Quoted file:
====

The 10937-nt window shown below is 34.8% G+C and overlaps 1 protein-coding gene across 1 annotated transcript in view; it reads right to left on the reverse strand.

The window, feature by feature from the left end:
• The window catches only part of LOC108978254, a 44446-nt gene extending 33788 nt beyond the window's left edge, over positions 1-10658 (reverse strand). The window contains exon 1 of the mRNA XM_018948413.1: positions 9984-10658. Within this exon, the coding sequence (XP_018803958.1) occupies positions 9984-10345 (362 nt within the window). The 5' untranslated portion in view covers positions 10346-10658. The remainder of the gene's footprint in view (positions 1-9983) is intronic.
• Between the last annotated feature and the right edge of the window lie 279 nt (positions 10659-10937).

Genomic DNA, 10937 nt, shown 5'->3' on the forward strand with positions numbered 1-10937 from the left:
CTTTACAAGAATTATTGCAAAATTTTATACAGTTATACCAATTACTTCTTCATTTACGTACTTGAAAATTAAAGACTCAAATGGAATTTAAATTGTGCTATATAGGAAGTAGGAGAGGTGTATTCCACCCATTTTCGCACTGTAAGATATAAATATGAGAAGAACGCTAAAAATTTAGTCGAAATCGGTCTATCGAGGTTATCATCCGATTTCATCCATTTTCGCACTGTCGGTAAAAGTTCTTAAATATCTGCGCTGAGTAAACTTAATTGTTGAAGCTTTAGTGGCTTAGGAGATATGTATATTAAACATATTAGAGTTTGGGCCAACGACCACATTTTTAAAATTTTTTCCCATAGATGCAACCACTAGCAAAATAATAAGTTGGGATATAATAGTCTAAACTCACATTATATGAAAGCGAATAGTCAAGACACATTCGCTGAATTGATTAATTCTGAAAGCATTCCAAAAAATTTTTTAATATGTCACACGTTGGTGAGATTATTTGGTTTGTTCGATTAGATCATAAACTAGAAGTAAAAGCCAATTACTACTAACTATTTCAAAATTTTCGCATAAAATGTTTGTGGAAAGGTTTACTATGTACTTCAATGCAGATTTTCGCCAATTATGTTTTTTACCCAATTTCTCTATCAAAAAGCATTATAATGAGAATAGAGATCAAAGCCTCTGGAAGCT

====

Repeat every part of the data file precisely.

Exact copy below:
The 10937-nt window shown below is 34.8% G+C and overlaps 1 protein-coding gene across 1 annotated transcript in view; it reads right to left on the reverse strand.

The window, feature by feature from the left end:
• The window catches only part of LOC108978254, a 44446-nt gene extending 33788 nt beyond the window's left edge, over positions 1-10658 (reverse strand). The window contains exon 1 of the mRNA XM_018948413.1: positions 9984-10658. Within this exon, the coding sequence (XP_018803958.1) occupies positions 9984-10345 (362 nt within the window). The 5' untranslated portion in view covers positions 10346-10658. The remainder of the gene's footprint in view (positions 1-9983) is intronic.
• Between the last annotated feature and the right edge of the window lie 279 nt (positions 10659-10937).

Genomic DNA, 10937 nt, shown 5'->3' on the forward strand with positions numbered 1-10937 from the left:
CTTTACAAGAATTATTGCAAAATTTTATACAGTTATACCAATTACTTCTTCATTTACGTACTTGAAAATTAAAGACTCAAATGGAATTTAAATTGTGCTATATAGGAAGTAGGAGAGGTGTATTCCACCCATTTTCGCACTGTAAGATATAAATATGAGAAGAACGCTAAAAATTTAGTCGAAATCGGTCTATCGAGGTTATCATCCGATTTCATCCATTTTCGCACTGTCGGTAAAAGTTCTTAAATATCTGCGCTGAGTAAACTTAATTGTTGAAGCTTTAGTGGCTTAGGAGATATGTATATTAAACATATTAGAGTTTGGGCCAACGACCACATTTTTAAAATTTTTTCCCATAGATGCAACCACTAGCAAAATAATAAGTTGGGATATAATAGTCTAAACTCACATTATATGAAAGCGAATAGTCAAGACACATTCGCTGAATTGATTAATTCTGAAAGCATTCCAAAAAATTTTTTAATATGTCACACGTTGGTGAGATTATTTGGTTTGTTCGATTAGATCATAAACTAGAAGTAAAAGCCAATTACTACTAACTATTTCAAAATTTTCGCATAAAATGTTTGTGGAAAGGTTTACTATGTACTTCAATGCAGATTTTCGCCAATTATGTTTTTTACCCAATTTCTCTATCAAAAAGCATTATAATGAGAATAGAGATCAAAGCCTCTGGAAGCT